Just months after submitting their initial contributions, some countries have even reviewing them to reinforce their goals. Numerous examples prove that climate action is not in contradiction with economic growth. On the contrary, many actions against climate change help achieve economic and social growth.

The third amazing characteristic of the Paris Agreement is its recognition of the role non-State actors have in the necessary, deep transformation – private sector, subnational and local governments, artists, scientists and many civil society groups and, in the end, each person.

It is a document negotiated and adopted by governments, but governments alone can’t fulfil the commitments it includes.

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Increasing numbers of cities are moving to cleaner energy, reporting their emissions and investing in resilient infrastructure. Businesses are turning to efficient operations, sustainable supply chains and low-emission products. Investors are more and more looking to renewable energy, green bonds and assets that report their climate footprint to ensure stable, long-term returns.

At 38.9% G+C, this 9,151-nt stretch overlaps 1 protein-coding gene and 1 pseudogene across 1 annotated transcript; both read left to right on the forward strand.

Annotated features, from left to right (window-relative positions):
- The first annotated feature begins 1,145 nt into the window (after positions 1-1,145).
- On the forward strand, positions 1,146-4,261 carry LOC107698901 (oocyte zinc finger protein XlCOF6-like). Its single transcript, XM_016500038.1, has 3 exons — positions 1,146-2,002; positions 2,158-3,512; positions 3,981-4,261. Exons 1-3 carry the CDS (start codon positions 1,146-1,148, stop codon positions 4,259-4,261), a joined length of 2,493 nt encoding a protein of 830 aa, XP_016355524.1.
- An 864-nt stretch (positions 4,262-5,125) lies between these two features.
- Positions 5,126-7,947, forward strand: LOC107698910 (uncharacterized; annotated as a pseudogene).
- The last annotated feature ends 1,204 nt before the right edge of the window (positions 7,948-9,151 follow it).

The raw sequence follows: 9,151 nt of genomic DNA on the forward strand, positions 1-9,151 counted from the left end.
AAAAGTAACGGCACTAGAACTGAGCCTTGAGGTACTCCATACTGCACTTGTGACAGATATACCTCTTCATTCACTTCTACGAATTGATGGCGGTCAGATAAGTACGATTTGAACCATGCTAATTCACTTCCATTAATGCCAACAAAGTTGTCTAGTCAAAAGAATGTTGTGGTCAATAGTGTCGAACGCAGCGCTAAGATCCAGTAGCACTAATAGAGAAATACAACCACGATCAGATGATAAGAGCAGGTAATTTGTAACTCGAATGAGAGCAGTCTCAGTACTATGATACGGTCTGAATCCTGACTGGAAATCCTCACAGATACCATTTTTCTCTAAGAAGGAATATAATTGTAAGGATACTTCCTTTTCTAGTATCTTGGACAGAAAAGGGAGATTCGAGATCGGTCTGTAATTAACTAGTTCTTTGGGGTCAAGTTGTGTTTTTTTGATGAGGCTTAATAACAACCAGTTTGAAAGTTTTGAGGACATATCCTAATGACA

I invite everyone to go to our NAZCA online climate action zone that documents this amazing dynamic of climate mobilisation.

This dynamic seeks to improve people’s wellbeing. Building resilient communities will protect lives, improve health, contribute to food security and fight poverty. In the end, it provides stability.

The Paris Agreement together with the Sustainable Development Goals also adopted last year are the pillars of a new model for development where climate and sustainability considerations are cornerstones that protect our common house and create opportunities for all.

The Paris Agreement is more than an agreement among States, it is an agenda for transforming the future of our planet and for future generations. Every person must be part of this great transformation.

Today, I invite you to examine your lives and your futures. And I ask you to determine how you can help accelerate this transformation.

By acting on climate change today, we will protect the progress our parents achieved. We will secure a better future for ourselves and we will transform growth and development for the good of generations to come. We must find the way of transforming our communities’ ways of life and making our consumer choices more climate friendly.

Together, we can be the force for good we see so clearly in the transformative Paris Agreement.